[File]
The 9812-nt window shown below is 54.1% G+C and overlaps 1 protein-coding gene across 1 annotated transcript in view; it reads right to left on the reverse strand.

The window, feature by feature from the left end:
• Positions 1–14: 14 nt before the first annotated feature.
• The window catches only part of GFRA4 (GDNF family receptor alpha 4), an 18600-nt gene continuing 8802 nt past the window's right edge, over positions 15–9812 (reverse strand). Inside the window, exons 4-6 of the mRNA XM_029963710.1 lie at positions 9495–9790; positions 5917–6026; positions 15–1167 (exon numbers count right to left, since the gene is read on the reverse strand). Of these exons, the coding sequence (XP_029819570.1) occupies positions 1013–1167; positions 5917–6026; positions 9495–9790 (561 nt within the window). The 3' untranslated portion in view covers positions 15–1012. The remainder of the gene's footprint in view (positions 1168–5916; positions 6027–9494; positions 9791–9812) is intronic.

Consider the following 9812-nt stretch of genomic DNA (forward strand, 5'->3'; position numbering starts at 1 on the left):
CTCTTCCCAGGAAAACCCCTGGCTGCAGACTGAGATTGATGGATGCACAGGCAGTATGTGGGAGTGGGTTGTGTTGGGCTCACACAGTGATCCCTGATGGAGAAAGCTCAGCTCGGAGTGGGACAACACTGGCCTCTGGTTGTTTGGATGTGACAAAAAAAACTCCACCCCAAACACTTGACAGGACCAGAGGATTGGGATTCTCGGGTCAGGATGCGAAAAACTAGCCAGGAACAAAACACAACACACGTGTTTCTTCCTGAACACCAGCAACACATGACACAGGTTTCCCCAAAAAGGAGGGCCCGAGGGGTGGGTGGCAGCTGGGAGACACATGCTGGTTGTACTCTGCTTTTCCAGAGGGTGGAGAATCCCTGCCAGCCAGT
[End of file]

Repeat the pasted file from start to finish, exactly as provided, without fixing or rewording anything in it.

The 9812-nt window shown below is 54.1% G+C and overlaps 1 protein-coding gene across 1 annotated transcript in view; it reads right to left on the reverse strand.

The window, feature by feature from the left end:
• Positions 1–14: 14 nt before the first annotated feature.
• The window catches only part of GFRA4 (GDNF family receptor alpha 4), an 18600-nt gene continuing 8802 nt past the window's right edge, over positions 15–9812 (reverse strand). Inside the window, exons 4-6 of the mRNA XM_029963710.1 lie at positions 9495–9790; positions 5917–6026; positions 15–1167 (exon numbers count right to left, since the gene is read on the reverse strand). Of these exons, the coding sequence (XP_029819570.1) occupies positions 1013–1167; positions 5917–6026; positions 9495–9790 (561 nt within the window). The 3' untranslated portion in view covers positions 15–1012. The remainder of the gene's footprint in view (positions 1168–5916; positions 6027–9494; positions 9791–9812) is intronic.

Consider the following 9812-nt stretch of genomic DNA (forward strand, 5'->3'; position numbering starts at 1 on the left):
CTCTTCCCAGGAAAACCCCTGGCTGCAGACTGAGATTGATGGATGCACAGGCAGTATGTGGGAGTGGGTTGTGTTGGGCTCACACAGTGATCCCTGATGGAGAAAGCTCAGCTCGGAGTGGGACAACACTGGCCTCTGGTTGTTTGGATGTGACAAAAAAAACTCCACCCCAAACACTTGACAGGACCAGAGGATTGGGATTCTCGGGTCAGGATGCGAAAAACTAGCCAGGAACAAAACACAACACACGTGTTTCTTCCTGAACACCAGCAACACATGACACAGGTTTCCCCAAAAAGGAGGGCCCGAGGGGTGGGTGGCAGCTGGGAGACACATGCTGGTTGTACTCTGCTTTTCCAGAGGGTGGAGAATCCCTGCCAGCCAGT